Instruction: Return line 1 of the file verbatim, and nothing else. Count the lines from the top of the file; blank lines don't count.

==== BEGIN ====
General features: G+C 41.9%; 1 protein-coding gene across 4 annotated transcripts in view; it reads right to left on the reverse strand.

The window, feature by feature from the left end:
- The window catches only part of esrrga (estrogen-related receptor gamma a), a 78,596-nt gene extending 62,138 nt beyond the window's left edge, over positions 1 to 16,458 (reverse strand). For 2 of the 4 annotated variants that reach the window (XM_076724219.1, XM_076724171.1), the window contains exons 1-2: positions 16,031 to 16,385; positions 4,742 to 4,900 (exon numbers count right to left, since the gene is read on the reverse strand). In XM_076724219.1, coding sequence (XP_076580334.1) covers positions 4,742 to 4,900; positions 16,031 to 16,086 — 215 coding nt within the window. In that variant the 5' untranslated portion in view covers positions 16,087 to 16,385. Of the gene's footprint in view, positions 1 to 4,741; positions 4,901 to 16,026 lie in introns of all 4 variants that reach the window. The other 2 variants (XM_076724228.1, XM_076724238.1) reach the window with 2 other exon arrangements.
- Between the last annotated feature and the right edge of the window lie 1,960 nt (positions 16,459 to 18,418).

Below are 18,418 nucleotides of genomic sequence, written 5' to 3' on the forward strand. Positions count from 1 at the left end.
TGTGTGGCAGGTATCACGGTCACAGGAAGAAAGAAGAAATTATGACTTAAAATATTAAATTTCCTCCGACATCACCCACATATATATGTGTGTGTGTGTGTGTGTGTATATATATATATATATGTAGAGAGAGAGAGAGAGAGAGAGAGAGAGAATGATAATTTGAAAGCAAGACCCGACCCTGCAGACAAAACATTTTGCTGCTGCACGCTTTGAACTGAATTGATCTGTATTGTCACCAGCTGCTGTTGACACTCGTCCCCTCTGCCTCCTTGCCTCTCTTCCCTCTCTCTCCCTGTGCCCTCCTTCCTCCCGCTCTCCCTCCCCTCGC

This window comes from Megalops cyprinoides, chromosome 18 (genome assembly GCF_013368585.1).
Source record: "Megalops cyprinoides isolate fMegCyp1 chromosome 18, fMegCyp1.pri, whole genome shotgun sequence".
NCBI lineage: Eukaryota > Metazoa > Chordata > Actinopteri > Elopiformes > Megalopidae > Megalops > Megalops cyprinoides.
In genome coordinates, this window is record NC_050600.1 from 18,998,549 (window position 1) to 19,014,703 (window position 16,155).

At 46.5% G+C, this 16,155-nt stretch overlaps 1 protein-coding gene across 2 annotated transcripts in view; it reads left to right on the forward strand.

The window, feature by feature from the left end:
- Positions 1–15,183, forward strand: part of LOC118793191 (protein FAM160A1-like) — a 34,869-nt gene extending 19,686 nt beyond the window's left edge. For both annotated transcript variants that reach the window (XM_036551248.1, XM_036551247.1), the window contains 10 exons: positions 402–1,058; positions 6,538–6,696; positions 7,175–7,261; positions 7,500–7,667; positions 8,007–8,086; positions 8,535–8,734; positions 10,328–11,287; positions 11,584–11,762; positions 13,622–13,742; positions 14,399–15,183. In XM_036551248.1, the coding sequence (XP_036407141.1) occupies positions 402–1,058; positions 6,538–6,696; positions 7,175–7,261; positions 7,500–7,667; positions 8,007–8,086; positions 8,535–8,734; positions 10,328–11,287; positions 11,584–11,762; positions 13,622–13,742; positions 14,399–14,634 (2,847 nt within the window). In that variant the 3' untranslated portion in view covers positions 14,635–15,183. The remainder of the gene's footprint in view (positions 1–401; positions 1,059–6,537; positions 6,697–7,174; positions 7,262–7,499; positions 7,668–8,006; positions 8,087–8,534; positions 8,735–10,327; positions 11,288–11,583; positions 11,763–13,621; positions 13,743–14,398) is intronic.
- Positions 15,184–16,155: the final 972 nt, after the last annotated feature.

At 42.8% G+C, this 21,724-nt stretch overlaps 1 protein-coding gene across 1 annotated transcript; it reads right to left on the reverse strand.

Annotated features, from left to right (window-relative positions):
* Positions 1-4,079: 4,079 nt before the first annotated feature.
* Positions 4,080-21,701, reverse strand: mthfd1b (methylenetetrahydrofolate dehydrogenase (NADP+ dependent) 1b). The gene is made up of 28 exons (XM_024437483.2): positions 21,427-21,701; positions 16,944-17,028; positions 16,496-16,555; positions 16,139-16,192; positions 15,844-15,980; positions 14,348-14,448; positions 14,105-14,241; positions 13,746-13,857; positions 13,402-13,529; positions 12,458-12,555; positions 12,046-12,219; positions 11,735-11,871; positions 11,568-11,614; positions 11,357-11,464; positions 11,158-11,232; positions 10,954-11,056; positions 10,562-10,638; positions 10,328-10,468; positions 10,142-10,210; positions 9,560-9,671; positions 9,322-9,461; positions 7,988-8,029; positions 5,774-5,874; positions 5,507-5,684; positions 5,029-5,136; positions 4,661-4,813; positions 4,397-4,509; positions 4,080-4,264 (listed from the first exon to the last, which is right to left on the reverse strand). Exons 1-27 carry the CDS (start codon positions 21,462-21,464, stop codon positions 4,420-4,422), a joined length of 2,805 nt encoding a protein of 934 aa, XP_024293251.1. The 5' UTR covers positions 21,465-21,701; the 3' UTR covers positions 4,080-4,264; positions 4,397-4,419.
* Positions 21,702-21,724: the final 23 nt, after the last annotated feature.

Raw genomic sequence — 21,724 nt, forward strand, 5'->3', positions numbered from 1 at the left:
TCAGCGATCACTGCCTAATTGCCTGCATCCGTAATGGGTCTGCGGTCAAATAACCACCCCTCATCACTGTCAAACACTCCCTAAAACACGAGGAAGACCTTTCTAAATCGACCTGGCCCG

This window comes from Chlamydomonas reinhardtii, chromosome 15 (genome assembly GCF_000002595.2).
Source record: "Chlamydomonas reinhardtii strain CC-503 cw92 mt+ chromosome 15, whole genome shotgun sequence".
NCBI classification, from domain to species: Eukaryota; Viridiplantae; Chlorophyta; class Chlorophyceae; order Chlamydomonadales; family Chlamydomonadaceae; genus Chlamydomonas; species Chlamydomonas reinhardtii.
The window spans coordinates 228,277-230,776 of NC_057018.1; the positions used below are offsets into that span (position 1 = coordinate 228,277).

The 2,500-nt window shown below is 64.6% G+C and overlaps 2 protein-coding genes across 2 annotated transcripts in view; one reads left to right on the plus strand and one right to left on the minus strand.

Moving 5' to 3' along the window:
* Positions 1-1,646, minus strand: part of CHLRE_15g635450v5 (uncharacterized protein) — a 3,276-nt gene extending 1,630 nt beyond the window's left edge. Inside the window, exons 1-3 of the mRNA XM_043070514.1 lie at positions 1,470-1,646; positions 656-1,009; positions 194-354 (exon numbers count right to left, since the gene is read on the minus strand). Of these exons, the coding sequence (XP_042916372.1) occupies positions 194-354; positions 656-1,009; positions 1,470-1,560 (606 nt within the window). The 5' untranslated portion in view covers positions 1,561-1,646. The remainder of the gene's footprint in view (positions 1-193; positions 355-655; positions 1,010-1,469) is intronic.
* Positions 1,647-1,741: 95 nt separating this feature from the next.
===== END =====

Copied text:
General features: G+C 41.9%; 1 protein-coding gene across 4 annotated transcripts in view; it reads right to left on the reverse strand.